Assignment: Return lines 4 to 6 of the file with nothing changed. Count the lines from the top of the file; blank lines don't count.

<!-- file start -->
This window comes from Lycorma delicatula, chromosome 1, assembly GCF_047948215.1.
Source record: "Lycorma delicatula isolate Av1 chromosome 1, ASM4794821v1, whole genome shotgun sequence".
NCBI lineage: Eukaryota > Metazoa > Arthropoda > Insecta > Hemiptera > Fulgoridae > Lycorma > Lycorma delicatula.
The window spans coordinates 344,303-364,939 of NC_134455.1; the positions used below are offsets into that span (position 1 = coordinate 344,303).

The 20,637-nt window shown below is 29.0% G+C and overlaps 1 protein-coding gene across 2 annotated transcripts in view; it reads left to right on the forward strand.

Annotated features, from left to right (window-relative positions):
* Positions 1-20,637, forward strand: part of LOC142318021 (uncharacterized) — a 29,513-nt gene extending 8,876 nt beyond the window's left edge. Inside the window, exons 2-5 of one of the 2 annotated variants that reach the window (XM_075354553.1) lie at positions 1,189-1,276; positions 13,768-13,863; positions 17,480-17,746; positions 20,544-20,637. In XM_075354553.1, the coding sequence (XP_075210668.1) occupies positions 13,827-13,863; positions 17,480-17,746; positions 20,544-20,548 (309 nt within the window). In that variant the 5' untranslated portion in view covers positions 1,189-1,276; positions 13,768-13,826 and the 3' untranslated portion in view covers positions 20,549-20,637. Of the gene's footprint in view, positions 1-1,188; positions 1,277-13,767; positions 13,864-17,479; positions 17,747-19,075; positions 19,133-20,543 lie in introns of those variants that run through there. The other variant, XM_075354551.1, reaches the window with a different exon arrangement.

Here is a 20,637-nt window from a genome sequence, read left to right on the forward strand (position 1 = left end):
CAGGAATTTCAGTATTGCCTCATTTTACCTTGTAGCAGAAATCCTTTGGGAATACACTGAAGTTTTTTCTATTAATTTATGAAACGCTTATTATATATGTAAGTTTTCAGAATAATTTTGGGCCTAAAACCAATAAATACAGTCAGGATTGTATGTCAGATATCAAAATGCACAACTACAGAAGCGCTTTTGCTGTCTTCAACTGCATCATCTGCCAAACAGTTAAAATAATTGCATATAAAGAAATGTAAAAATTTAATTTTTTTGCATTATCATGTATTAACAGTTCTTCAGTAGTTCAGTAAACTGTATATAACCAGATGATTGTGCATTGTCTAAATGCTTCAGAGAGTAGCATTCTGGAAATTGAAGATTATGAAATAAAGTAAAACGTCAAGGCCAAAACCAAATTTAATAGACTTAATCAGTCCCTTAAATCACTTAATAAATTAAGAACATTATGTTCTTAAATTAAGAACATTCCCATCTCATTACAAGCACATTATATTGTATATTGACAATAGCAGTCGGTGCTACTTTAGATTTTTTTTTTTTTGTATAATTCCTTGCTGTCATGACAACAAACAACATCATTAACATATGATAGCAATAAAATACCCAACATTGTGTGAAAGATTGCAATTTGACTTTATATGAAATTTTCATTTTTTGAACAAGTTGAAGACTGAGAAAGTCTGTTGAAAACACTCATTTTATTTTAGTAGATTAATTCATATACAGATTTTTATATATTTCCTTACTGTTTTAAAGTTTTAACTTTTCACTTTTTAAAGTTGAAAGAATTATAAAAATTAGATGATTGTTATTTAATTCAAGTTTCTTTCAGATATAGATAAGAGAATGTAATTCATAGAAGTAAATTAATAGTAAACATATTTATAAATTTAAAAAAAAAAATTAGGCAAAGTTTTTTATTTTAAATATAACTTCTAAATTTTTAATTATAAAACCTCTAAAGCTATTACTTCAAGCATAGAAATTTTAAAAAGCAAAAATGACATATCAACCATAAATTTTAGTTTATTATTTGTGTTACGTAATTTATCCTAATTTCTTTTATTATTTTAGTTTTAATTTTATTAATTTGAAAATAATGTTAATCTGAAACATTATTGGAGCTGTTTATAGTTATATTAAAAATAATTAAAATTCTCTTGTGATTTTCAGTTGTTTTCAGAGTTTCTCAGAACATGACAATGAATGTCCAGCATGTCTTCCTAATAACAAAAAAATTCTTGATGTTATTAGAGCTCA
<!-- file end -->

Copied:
The window spans coordinates 344,303-364,939 of NC_134455.1; the positions used below are offsets into that span (position 1 = coordinate 344,303).

The 20,637-nt window shown below is 29.0% G+C and overlaps 1 protein-coding gene across 2 annotated transcripts in view; it reads left to right on the forward strand.

Annotated features, from left to right (window-relative positions):